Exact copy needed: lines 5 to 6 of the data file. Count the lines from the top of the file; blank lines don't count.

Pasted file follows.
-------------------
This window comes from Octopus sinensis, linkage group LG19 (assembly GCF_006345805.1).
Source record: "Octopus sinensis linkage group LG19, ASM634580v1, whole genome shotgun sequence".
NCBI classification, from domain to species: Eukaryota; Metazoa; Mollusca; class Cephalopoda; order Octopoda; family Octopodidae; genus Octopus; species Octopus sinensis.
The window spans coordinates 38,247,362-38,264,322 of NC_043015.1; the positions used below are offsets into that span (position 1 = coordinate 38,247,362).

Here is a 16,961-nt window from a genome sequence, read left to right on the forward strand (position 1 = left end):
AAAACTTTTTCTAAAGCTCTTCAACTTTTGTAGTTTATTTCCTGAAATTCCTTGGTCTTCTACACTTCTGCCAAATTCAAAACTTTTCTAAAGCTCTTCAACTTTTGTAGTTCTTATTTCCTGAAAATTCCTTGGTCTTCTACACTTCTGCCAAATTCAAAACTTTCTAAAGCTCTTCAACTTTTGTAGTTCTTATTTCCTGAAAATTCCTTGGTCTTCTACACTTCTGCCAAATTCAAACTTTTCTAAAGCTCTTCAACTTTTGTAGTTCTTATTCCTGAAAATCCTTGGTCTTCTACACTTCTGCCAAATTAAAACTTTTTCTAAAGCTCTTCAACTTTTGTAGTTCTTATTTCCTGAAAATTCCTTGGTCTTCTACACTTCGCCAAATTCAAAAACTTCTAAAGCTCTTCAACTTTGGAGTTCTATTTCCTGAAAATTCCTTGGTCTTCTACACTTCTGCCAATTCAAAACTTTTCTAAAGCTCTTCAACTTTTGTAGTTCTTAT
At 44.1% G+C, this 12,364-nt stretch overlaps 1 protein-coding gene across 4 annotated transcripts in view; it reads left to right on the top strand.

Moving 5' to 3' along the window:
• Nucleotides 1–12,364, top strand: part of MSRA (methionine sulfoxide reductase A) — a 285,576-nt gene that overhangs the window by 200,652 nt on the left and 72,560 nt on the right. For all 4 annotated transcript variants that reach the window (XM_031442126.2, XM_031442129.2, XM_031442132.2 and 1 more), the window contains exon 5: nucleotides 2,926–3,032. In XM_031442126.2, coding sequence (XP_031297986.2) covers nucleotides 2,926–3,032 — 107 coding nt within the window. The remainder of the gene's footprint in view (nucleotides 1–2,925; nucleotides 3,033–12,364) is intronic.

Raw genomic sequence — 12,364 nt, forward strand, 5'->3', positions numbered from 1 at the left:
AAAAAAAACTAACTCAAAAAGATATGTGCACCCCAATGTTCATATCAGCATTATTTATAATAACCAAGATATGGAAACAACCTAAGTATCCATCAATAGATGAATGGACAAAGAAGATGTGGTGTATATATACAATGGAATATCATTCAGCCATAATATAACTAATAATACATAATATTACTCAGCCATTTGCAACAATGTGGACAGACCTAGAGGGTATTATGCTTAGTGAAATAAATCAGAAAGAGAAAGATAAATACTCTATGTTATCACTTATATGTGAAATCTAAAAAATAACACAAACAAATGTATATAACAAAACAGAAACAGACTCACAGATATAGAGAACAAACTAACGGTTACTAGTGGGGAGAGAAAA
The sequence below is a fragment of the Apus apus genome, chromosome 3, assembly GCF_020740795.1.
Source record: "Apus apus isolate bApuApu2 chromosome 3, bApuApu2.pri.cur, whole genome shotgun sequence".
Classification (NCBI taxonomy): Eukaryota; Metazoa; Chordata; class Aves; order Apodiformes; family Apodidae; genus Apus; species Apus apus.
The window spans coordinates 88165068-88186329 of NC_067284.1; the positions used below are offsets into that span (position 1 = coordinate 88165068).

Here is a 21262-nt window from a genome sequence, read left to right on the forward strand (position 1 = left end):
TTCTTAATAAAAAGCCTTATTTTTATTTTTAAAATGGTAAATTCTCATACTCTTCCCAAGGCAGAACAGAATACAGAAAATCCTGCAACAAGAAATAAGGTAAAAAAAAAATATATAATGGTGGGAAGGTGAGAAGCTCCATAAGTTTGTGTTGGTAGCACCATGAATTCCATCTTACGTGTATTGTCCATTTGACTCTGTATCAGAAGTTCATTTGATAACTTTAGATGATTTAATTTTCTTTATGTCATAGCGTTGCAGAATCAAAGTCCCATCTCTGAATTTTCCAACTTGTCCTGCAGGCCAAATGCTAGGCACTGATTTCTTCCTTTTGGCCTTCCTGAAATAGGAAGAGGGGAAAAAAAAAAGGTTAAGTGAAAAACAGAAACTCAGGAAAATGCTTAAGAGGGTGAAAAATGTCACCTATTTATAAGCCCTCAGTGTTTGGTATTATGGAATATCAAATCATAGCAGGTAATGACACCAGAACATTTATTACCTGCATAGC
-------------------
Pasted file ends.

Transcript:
Here is a 16,961-nt window from a genome sequence, read left to right on the forward strand (position 1 = left end):
AAAACTTTTTCTAAAGCTCTTCAACTTTTGTAGTTTATTTCCTGAAATTCCTTGGTCTTCTACACTTCTGCCAAATTCAAAACTTTTCTAAAGCTCTTCAACTTTTGTAGTTCTTATTTCCTGAAAATTCCTTGGTCTTCTACACTTCTGCCAAATTCAAAACTTTCTAAAGCTCTTCAACTTTTGTAGTTCTTATTTCCTGAAAATTCCTTGGTCTTCTACACTTCTGCCAAATTCAAACTTTTCTAAAGCTCTTCAACTTTTGTAGTTCTTATTCCTGAAAATCCTTGGTCTTCTACACTTCTGCCAAATTAAAACTTTTTCTAAAGCTCTTCAACTTTTGTAGTTCTTATTTCCTGAAAATTCCTTGGTCTTCTACACTTCGCCAAATTCAAAAACTTCTAAAGCTCTTCAACTTTGGAGTTCTATTTCCTGAAAATTCCTTGGTCTTCTACACTTCTGCCAATTCAAAACTTTTCTAAAGCTCTTCAACTTTTGTAGTTCTTAT